JT's Blog will be a weekly addition to the US Youth Soccer Blog. John Thomas "JT" is the Assistant Director of Coaching Education for US Youth Soccer.
Topic: Racist Comments made by U-15 girl towards teammate.
Direction needed on how to handle by Soccer Club.
I think it would be an important starting point to discuss the dynamics of the different groups. Too often, any attempts to raise awareness about race relations, history, etc. are met with indifference and apathy by most because of the perception of modern equality.
Racism doesn’t manifest itself in ways similar to Jim Crow, slavery, etc. so it must not exist or exist to an extent worth getting worked up over, is what many folks (white and black) contend. So it comes as a surprise when it hits you in the face, “what did she say, I can’t believe it.” Believe it’s still out there.
What’s important is to have open discussion as to how it came about and how the person received the information for both sides to include family members of the player. Kids don’t normally make this stuff up by themselves. It comes from some source, knowing the source will help you to provide the needed education to those that need it.
I would then shift the conversation to explore (as briefly as possible) some of the more significant events that have shaped the way we view race in this country. Topics like the Civil War, “emancipation”, the Reconstruction, what is/was Jim Crow, the Civil Rights Movement, the Little Rock nine, the current day Jena six. What is equality, what is respect?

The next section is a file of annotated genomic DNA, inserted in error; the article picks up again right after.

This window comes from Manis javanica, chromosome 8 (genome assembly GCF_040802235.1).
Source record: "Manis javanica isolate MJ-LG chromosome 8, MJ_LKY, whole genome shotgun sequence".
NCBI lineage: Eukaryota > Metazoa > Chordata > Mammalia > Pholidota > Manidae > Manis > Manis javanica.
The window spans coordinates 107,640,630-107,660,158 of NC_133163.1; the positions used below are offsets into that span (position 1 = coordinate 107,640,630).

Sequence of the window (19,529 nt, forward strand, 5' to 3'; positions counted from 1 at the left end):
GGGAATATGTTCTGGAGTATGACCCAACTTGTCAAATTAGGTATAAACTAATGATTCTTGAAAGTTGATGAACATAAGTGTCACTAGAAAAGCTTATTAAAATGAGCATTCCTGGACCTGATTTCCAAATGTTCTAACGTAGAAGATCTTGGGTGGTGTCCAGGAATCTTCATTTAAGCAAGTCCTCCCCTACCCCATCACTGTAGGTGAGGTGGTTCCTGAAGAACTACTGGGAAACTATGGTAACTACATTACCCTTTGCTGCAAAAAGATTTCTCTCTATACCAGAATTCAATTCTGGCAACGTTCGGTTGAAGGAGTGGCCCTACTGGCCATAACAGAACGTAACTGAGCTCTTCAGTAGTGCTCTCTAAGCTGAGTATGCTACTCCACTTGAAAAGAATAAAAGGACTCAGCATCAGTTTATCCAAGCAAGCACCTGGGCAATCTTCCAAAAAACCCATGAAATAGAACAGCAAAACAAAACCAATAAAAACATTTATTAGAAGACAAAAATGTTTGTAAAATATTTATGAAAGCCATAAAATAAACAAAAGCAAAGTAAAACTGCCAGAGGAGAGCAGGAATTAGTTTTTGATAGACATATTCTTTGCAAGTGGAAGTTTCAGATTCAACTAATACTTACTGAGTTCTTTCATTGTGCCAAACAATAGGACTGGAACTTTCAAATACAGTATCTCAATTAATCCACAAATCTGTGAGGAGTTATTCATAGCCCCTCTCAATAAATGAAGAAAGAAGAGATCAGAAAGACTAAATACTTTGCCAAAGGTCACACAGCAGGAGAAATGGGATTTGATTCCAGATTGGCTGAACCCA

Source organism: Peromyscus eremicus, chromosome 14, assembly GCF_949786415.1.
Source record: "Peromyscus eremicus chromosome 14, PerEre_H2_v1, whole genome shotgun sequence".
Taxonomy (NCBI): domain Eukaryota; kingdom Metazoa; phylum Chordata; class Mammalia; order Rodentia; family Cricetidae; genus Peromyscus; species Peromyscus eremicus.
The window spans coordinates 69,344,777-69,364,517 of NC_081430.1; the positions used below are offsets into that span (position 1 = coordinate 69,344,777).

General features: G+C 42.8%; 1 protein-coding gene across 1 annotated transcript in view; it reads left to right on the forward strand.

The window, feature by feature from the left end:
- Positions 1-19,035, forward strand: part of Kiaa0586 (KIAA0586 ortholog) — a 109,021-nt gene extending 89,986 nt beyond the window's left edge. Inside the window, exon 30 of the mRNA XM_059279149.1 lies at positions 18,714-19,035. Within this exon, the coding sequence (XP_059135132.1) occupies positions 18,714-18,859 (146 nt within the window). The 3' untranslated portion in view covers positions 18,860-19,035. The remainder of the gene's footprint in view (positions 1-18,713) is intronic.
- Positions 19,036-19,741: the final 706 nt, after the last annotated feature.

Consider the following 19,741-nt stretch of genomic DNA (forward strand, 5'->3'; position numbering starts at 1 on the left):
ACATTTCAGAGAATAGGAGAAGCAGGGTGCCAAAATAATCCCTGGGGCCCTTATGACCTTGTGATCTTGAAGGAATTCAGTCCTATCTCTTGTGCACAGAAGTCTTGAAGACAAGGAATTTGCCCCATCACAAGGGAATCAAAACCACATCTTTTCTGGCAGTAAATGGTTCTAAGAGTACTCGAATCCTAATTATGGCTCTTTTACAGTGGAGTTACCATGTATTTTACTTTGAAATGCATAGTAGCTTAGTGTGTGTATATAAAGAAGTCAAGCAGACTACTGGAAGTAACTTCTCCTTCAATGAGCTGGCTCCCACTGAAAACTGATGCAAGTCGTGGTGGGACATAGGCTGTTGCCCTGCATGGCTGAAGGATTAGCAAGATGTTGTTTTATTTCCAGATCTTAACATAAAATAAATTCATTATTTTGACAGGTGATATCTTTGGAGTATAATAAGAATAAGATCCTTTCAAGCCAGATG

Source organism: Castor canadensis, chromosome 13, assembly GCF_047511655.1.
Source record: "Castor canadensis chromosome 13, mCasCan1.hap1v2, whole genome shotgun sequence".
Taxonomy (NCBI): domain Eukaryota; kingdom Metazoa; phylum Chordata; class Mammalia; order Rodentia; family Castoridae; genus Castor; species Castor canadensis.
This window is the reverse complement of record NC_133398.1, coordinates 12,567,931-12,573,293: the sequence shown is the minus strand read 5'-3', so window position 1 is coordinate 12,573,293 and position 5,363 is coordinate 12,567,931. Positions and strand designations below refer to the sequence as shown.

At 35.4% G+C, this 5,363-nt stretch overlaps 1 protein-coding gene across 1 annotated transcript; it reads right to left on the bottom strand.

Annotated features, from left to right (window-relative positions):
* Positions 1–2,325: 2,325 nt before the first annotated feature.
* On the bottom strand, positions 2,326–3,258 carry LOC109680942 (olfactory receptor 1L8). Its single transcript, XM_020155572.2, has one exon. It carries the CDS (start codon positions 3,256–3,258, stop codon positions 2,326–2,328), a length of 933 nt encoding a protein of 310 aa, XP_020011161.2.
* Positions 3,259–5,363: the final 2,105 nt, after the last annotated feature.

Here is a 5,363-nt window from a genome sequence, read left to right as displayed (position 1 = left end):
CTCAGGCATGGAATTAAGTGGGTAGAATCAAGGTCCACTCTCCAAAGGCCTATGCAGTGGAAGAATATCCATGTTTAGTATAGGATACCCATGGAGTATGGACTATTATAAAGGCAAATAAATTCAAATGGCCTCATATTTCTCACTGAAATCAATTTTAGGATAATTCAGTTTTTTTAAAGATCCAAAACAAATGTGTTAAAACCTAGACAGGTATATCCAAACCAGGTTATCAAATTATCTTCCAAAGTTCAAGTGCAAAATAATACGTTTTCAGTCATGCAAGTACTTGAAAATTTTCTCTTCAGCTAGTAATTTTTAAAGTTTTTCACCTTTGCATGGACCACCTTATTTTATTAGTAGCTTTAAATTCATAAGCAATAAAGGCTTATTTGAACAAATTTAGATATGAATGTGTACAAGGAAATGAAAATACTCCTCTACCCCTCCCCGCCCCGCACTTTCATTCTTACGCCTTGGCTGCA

As a wrap up, I would discuss the modern-day psychology of Black America culture. Why is it that the ‘n-word’ still has a lot of momentum and is hurtful? I would discuss the idea of personal responsibility versus social skills, and perhaps what is the urban plight.
I recognize how hard this might be considering that many adults haven’t really figured this out yet. I’m not trying to belittle children, but I’m not sure if they’ll completely have the faculty to process all of the above mentioned information. So I think that if you keep most of your discussion in modern-day context, you’ll be ok. This is not to say that you need to do some type of Hip Hop thing, but you might want to keep it simple. Diversity education will go a long way to assist with this issue. That’s what I think anyway. Don’t forget the Players Bill of Rights
US Youth Soccer, Players Bill of Rights:
Right of the Opportunityto Participate in Soccer Regardless of Ability Level
Right to Participate at a Level That Is Commensurate with Each Player’s Developmental Level
Right to Have Qualified Coaches
Right to Participate in Safe and Healthy Environments
Right of Each Child to Share in the Leadership and Decision-making of Their Soccer Participation
Right to Play As a Child and Not As an Adult
Right to Proper Preparation for Participation in Soccer
Right to an Equal Opportunity to Strive for Success
Right to Be Treated With Dignity by All Involved
Right to Have FUN Through
Soccer Club Organization
· Board of Directors, Coaches, Parents, Players, Board of Directors
· Accept the Players Bill of Rights
· Incorporate the Bill of Rights into the Clubs By-Laws or Constitution
· Support the Bill of Rights as a fundamental foundation for the Club
· Support the Bill of Rights as a fundamental aspect of their coaching program
· Communicate the Bill of Rights to the Parents and Players and Parents
· Embrace the Bill of Rights as a fundamental aspect of the player’s development
· Support the player’s, coaches and club by adhering to the Bill of Rights